Dunlevie Building

In 1901, Mother Clare Murphy collected a large inheritance in Buenos Aires. In 1904, the first purpose-built school was erected in the precinct. This became the first half of McAuley House, named in honour of the founder of the Sisters of Mercy, Catherine McAuley. Three storeys high, it was erected at the northern end of the convent property and adjoined St Philomena’s House of Mercy and shared its kitchen. St Angela’s Select Intermediate School for Girls was moved here from the Cathedral Hall and renamed St Aloysius High and Boarding School. 

Dunlevie West Wing 1903
Dunlevie West Wing 1903, SAC Archives
Dunlevie classroom1909
Dunlevie classroom1909, SAC Archives

The building provided both classrooms and boarders’ accommodation with a large school room and a junior classroom on the ground floor. The adjoining end of St Philomena’s was turned into a dining room for the boarders and the space in between was an open area for play with an exit into the cathedral grounds.

The first floor contained two nuns’ cells, two dormitories, a clothes room, a washroom, three bathrooms, a children’s sickroom and a classroom for Years one and two.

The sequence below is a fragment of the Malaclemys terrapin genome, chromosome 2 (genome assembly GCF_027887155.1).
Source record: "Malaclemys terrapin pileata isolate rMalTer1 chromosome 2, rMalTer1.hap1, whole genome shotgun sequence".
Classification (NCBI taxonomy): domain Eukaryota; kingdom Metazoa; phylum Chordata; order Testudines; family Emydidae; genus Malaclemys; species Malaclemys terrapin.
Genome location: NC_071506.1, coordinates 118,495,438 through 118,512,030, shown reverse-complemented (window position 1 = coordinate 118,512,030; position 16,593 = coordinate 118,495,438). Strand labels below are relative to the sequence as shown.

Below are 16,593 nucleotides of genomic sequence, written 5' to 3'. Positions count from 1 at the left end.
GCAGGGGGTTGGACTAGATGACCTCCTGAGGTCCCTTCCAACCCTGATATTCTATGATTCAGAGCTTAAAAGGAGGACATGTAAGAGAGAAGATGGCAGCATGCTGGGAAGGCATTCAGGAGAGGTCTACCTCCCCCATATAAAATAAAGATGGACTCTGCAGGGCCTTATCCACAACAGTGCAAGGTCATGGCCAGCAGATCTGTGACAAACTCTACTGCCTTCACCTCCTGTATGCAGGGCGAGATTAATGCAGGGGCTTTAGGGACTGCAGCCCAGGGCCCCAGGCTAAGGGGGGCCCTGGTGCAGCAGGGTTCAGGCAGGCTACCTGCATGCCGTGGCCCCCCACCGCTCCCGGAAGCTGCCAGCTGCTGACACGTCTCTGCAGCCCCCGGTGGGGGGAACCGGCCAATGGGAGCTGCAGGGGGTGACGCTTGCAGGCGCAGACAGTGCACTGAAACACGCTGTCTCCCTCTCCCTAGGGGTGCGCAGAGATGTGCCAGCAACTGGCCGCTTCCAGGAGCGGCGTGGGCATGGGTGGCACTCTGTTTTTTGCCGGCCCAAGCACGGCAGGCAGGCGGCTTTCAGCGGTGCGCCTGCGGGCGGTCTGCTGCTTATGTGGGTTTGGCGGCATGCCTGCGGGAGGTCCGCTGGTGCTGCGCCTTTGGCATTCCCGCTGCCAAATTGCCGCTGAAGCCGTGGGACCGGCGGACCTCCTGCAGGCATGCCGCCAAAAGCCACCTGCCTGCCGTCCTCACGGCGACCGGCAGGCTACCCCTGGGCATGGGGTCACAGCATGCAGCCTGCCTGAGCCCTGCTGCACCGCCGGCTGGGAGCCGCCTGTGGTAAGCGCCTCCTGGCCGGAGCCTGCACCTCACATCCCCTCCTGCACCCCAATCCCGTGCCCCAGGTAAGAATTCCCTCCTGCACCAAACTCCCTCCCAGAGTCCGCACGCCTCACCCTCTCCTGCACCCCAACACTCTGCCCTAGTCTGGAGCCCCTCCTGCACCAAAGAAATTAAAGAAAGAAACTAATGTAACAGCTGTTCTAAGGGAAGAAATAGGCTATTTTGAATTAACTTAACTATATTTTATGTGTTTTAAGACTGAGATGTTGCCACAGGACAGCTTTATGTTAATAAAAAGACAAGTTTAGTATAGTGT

The top floor provided sleeping quarters for the nuns and senior boarders and consisted of nineteen small rooms on either side of a corridor, with a small oratory and a central bathroom. A spiral staircase gave access to a fire escape and roof promenade on top of the third storey with a view of the hills and coast. The staircase was eventually declared unsafe and removed and the lookout was blown over years years later in a storm.

The school playground was restricted to the courtyard between the school building and the convent.

Dunlevie courtyard 1926
Dunlevie courtyard 1926, SAC Archives
Dunlevie East Wing 1923
Dunlevie East Wing 1923, State Library of South Australia, PRG-280-1-35-19

In 1921, Acraman House on the eastern side of the convent was purchased.

The stables and hayloft of Acraman were removed and replaced by the second wing of the McAuley House. The eastern end of the ground floor of the new wing contained a stage and as the other rooms were partitioned, the whole of the ground floor could be converted into a large assembly hall when required.

In 1995, McAuley House was renamed as the Dunlevie building, after Teresa Dunlevie, the first Australian born leader of the Mercy Sisters in Angas Street. The McAuley courtyard became Dunlevie courtyard.

References

Crowds attending a function inside St Aloysius College 1923PhotographState Library of South Australia PRG 280/1/35/19, viewed 21 June 2022, <https://collections.slsa.sa.gov.au/resource/PRG+280/1/35/19>.

McLay, A 1996Women on the move: Mercy’s Triple SpiralSisters of MercyAdelaide.